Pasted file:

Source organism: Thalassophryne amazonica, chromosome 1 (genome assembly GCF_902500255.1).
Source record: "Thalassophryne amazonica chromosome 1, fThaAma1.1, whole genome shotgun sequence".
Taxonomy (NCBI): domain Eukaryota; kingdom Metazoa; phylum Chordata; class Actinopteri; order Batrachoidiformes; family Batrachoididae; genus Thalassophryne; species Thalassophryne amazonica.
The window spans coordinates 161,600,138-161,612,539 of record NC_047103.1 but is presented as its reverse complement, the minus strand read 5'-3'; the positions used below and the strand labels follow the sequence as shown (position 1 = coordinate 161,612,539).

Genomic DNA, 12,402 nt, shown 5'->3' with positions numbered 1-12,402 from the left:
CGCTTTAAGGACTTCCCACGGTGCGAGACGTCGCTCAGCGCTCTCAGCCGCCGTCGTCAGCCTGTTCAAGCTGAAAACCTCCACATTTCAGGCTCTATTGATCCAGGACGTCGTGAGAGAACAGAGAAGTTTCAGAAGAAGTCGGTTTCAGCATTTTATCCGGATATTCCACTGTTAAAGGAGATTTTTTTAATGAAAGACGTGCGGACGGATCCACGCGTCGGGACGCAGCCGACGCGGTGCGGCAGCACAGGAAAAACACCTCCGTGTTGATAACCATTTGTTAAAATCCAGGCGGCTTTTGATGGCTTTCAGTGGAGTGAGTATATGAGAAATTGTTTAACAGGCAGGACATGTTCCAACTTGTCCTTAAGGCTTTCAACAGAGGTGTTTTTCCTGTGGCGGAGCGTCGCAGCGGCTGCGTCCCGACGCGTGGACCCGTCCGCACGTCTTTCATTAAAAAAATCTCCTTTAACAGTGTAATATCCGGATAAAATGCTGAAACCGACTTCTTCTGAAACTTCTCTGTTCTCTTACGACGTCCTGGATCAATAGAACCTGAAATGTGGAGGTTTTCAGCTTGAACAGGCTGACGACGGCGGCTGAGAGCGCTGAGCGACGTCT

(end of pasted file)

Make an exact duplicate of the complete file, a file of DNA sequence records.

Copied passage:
Source organism: Thalassophryne amazonica, chromosome 1 (genome assembly GCF_902500255.1).
Source record: "Thalassophryne amazonica chromosome 1, fThaAma1.1, whole genome shotgun sequence".
Taxonomy (NCBI): domain Eukaryota; kingdom Metazoa; phylum Chordata; class Actinopteri; order Batrachoidiformes; family Batrachoididae; genus Thalassophryne; species Thalassophryne amazonica.
The window spans coordinates 161,600,138-161,612,539 of record NC_047103.1 but is presented as its reverse complement, the minus strand read 5'-3'; the positions used below and the strand labels follow the sequence as shown (position 1 = coordinate 161,612,539).

Genomic DNA, 12,402 nt, shown 5'->3' with positions numbered 1-12,402 from the left:
CGCTTTAAGGACTTCCCACGGTGCGAGACGTCGCTCAGCGCTCTCAGCCGCCGTCGTCAGCCTGTTCAAGCTGAAAACCTCCACATTTCAGGCTCTATTGATCCAGGACGTCGTGAGAGAACAGAGAAGTTTCAGAAGAAGTCGGTTTCAGCATTTTATCCGGATATTCCACTGTTAAAGGAGATTTTTTTAATGAAAGACGTGCGGACGGATCCACGCGTCGGGACGCAGCCGACGCGGTGCGGCAGCACAGGAAAAACACCTCCGTGTTGATAACCATTTGTTAAAATCCAGGCGGCTTTTGATGGCTTTCAGTGGAGTGAGTATATGAGAAATTGTTTAACAGGCAGGACATGTTCCAACTTGTCCTTAAGGCTTTCAACAGAGGTGTTTTTCCTGTGGCGGAGCGTCGCAGCGGCTGCGTCCCGACGCGTGGACCCGTCCGCACGTCTTTCATTAAAAAAATCTCCTTTAACAGTGTAATATCCGGATAAAATGCTGAAACCGACTTCTTCTGAAACTTCTCTGTTCTCTTACGACGTCCTGGATCAATAGAACCTGAAATGTGGAGGTTTTCAGCTTGAACAGGCTGACGACGGCGGCTGAGAGCGCTGAGCGACGTCT